Matthew Jonathan George – Lake County booking photo
One of the most devastating fires in recent California history was the “Valley Fire” that swept through southern Lake County this summer. The thousands of home and property owners affected by the fire are now dealing with repairs and restoration to try to avoid further problems as the winter rainy season approaches, especially with the predicted El Nino weather pattern that may bring unusually high rainfall, and could lead to flooding and landslides in areas where fire reduced the vegetation that would have helped mitigate the effects of the anticipated downpours.
The people who hired Matthew Jonathan George, 28, probably thought they were getting a good deal on some much needed help. According to Steve Brooks of the Lake County Sheriff’s office, George had at least 10 contracts with Valley Fire victims in the Middletown and Cobb Mountain area, and had placed lawn signs advertising his services.
The problem is that George is not a licensed contractor. So what is the big deal if you need work done and someone is there to help? First of all, licensing requires that a contractor carries workers’ compensation insurance, so that if a worker is injured on someone’s property, that homeowner is not legally liable. A licensed contractor is also less likely to skip out on unfinished work once they’ve been paid, and more likely to be available to follow up on any incomplete or problem repairs. Unlicensed contractors can also undercut the legitimate business people who are trying to provide service while following all the rules.
The Contractors State License Board, with the help of local law enforcement including the Lake County Sheriff’s Department, conducted a compliance sweep to seek out illegal contractors last Thursday, November 19. This is common practice by the Board’s State-Wide Investigative Fraud Team (SWIFT) in areas that have been affected by natural disasters to crack down on those trying to exploit the victims.
But even before the sweep began, another contractor had observed George in the area and reported him to the Board. The team investigated him, and arrested George on charges of contracting without a license in a disaster area, a felony. His contracts with residents totalled at least $100,000. He was also cited for misdemeanor illegal advertising for placing the signs promoting his business without disclosing that he wasn’t licensed.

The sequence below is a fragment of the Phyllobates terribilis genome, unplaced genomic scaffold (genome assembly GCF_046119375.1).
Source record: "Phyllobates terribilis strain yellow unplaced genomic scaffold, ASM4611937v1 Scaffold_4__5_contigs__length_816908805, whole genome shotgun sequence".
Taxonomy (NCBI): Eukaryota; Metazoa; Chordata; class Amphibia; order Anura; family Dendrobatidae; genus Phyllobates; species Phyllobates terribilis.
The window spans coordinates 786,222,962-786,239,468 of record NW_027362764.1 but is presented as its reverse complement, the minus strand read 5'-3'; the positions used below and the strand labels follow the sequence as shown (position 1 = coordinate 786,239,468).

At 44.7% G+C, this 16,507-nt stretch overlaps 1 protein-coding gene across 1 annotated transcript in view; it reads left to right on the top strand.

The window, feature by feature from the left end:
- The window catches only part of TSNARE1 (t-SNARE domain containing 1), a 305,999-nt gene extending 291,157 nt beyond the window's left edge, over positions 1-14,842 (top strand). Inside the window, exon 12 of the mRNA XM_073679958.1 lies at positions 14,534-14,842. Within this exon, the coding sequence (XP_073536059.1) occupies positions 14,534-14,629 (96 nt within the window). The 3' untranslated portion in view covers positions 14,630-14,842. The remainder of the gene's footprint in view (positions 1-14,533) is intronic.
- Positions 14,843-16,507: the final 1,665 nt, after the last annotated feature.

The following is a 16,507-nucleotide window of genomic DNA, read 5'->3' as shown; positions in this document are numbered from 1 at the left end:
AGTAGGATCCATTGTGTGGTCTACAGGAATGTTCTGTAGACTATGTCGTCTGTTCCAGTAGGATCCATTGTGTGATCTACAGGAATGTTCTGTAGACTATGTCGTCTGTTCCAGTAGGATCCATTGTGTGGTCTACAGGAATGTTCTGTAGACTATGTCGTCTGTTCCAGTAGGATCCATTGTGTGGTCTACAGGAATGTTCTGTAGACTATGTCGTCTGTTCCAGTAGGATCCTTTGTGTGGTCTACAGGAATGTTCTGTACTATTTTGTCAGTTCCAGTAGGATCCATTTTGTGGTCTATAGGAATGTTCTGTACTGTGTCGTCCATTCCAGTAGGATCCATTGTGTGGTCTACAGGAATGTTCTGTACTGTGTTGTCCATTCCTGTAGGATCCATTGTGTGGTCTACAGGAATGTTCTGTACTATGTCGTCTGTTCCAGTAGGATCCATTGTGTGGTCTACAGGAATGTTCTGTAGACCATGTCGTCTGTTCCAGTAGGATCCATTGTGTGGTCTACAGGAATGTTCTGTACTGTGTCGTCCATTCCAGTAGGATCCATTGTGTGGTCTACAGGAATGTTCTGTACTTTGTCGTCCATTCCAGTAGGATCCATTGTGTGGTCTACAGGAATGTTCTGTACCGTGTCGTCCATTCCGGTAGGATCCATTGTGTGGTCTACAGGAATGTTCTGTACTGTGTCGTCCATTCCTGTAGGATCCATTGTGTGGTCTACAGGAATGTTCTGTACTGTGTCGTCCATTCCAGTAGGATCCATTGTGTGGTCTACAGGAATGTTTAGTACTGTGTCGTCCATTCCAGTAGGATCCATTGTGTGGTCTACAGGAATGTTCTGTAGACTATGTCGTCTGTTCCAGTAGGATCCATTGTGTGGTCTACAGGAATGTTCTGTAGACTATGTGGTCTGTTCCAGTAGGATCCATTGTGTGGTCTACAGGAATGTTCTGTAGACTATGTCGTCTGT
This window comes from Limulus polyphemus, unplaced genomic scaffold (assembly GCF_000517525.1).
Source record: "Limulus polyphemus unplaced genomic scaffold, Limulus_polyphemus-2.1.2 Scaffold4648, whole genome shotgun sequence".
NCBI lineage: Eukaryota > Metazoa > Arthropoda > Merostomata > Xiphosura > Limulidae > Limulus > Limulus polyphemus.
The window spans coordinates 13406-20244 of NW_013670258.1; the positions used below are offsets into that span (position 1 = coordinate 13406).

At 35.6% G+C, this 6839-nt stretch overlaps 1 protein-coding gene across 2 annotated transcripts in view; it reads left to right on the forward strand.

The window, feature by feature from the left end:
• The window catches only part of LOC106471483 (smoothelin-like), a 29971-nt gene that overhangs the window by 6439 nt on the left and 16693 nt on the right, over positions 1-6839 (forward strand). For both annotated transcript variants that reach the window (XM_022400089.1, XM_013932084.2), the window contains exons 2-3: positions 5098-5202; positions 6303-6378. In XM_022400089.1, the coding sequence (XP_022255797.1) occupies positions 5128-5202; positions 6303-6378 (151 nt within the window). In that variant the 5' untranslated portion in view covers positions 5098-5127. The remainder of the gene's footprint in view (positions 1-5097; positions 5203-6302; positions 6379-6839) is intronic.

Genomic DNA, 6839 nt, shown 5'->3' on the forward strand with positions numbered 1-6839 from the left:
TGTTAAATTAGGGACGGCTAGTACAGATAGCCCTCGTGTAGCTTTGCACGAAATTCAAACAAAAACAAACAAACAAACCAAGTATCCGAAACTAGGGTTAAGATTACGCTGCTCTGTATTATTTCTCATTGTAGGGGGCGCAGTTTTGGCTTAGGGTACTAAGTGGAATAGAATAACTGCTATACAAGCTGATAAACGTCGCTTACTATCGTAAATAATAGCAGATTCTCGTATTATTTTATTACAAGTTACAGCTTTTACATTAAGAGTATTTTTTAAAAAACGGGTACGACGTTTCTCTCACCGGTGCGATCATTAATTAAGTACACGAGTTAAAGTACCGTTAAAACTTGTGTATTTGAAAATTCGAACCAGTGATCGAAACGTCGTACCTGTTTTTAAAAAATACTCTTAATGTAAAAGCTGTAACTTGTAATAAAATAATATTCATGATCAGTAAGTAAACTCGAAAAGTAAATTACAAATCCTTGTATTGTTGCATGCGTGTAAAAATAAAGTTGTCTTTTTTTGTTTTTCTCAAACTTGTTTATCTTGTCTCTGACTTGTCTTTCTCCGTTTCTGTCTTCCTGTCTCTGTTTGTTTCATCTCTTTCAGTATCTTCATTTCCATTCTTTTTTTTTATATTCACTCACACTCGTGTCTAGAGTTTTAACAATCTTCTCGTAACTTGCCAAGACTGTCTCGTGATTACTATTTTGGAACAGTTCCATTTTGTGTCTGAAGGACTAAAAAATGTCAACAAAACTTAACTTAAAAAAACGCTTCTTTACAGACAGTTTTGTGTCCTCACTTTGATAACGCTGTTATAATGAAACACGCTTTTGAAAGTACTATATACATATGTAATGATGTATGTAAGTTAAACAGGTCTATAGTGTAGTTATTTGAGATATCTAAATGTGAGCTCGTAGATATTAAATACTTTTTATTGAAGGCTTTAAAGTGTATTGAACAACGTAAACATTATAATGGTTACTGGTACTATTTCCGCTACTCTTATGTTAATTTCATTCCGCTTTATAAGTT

Board Registrar Cindi A. Christenson stated “It is unfortunate when unscrupulous people show up in disaster areas to try and take advantage of people when they are vulnerable. We are doing whatever we can to help protect these victims, so unlicensed contractors should know we will be looking for them.”
Three teams, consisting of SWIFT investigators, Lake County District Attorney investigators, and California Department of Insurance investigators, targeted different parts of the disaster area, including Cobb Mountain, Middletown, and the Hidden Valley area, and the Sheriff’s Department provided support for investigators during the operation. The three teams collectively visited more than 100 area sites looking for illegal activity.
The board is advising people, especially those in recent disaster areas, to be cautious in choosing a contractor. They say not to rush into a repair, be wary of door to door offers, flyers and business cards solicitors may leave, and to get three estimates for any job. Get recommendations from friends, proof of a contractor’s license, and a written contract of the work to be done. To check on a license, a consumer may visit the Contractors State License Board website, or call 800-321-2752 (CSLB).